30th Regiment, Virginia Infantry (Confederate)Edit This Page

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Contents

Brief History

30th Infantry Regiment completed its organization at Fredericksburg, Virginia, in June, 1861. Men of this unit were from Fredericksburg and the counties of Spotsylvania, Caroline, Stafford, and King George.
Many were lost at Five Forks and Sayler's Creek, and on April 9, 1865, it surrendered with 8 officers and 82 men.  The field officers were Colonels R.M. Cary and Robert S. Chew, Lieutenant Colonels John M. Gouldin and Archibald T. Harrison, and Majors William S. Barton and Robert O. Peatross. [1]


Companies in this Regiment with the Counties of Origin

Men often enlisted in a company recruited in the counties where they lived though not always. After many battles, companies might be combined because so many men were killed or wounded. However if you are unsure which company your ancestor was in, try the company recruited in his county first.


Company A (Washington Guards) - many men from Fredericksburg, Spotsylvania County

Company B  (Fredericksburg Grays) - many men from Fredericksburg, Spotsylvania County

Company C (Gordon Rifles) - many men from Spotsylvania County

Company D (Mount Pleasant Rifles - many men from Spotsylvania County

Company E (Caroline Grays) - many men from Caroline County

Company F (Bowling Green Guards) - many men from Caroline County

Company G ( Chilesburg Light Infantry) - many men from Caroline County including muster rolls

Company H (Sparta Grays) - many men from Caroline County

Company I (Captain Braxton's Company - many men from Stafford County

Company K (King George Grays) - many men from King George County

The information above is from 30th Virginia Infantry by Robert K. Krick. along with FHL book 975.5362 H2w including muster rolls for companies E, F, G and H.

Other Sources

  • Beginning United States Civil War Research gives steps for finding information about a Civil War soldier or sailor. It covers the major records that should be used. Additional records are described in Virginia in the Civil War and United States Civil War, 1861 to 1865.
  • National Park Service, The Civil War Soldiers and Sailors System, is searchable by soldier's name and state. It contains basic facts about soldiers on both sides of the Civil War, a list of regiments, descriptions of significant battles, sources of the information, and suggestions for where to find additional information.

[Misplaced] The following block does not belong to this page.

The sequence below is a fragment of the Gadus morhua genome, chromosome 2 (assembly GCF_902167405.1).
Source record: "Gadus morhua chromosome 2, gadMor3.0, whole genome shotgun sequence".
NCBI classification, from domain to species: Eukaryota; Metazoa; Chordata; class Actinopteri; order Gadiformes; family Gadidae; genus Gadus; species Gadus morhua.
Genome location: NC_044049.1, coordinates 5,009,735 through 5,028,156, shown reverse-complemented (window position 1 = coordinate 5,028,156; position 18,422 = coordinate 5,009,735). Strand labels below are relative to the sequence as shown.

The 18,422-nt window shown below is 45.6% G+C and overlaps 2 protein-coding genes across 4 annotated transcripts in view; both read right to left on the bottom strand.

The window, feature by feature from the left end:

• Virginia in the Civil War describes many Confederate and Union sources, specifically for Virginia, and how to find them.. These include compiled service records, pension records, rosters, cemetery records, Internet databases, published books, etc.
  • United States Civil War, 1861 to 1865 describes and explains United States and Confederate States records, rather than state records, and how to find them. These include veterans’ censuses, compiled service records, pension records, rosters, cemetery records, Internet databases, published books, etc.
  • Early, Jubal Anderson and R.H. Early. Lieutenant General Jubal Anderson Early C.S.A.: Autobiographical Sketch and Narrative of the War between the States. Philadelphia, Pa.: J.B. Lippincott Co., 1912. Digital version at Google Books; FHL Fiche 6082220 (6 fiche).
  • Sifakis, Stewart. Compendium of the Confederate Armies: Virginia. New York, NY: Facts on File, 1992- 1995. (Family History Library book 975 M2ss, Ten Volumes.) This gives organization information for each unit and its field officers, assignments, and battles. It also lists sources further reading. Volume 5 is for Virginia.
  • Wallace, Lee A. A Guide to Virginia Military Organizations, 1861-1865. Lynchburg, Virginia: H. E. Howard, 1986. (Family History Library book 975.5 M2vr, Volume 29.) This gives brief historical sketches of each regiment and lists officers, company names, and commanders.

References

  1. National Park Service, The Civil War Soldiers and Sailors System, (accessed 6 December 2010).

 

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  • This page was last modified on 23 July 2014, at 20:24.
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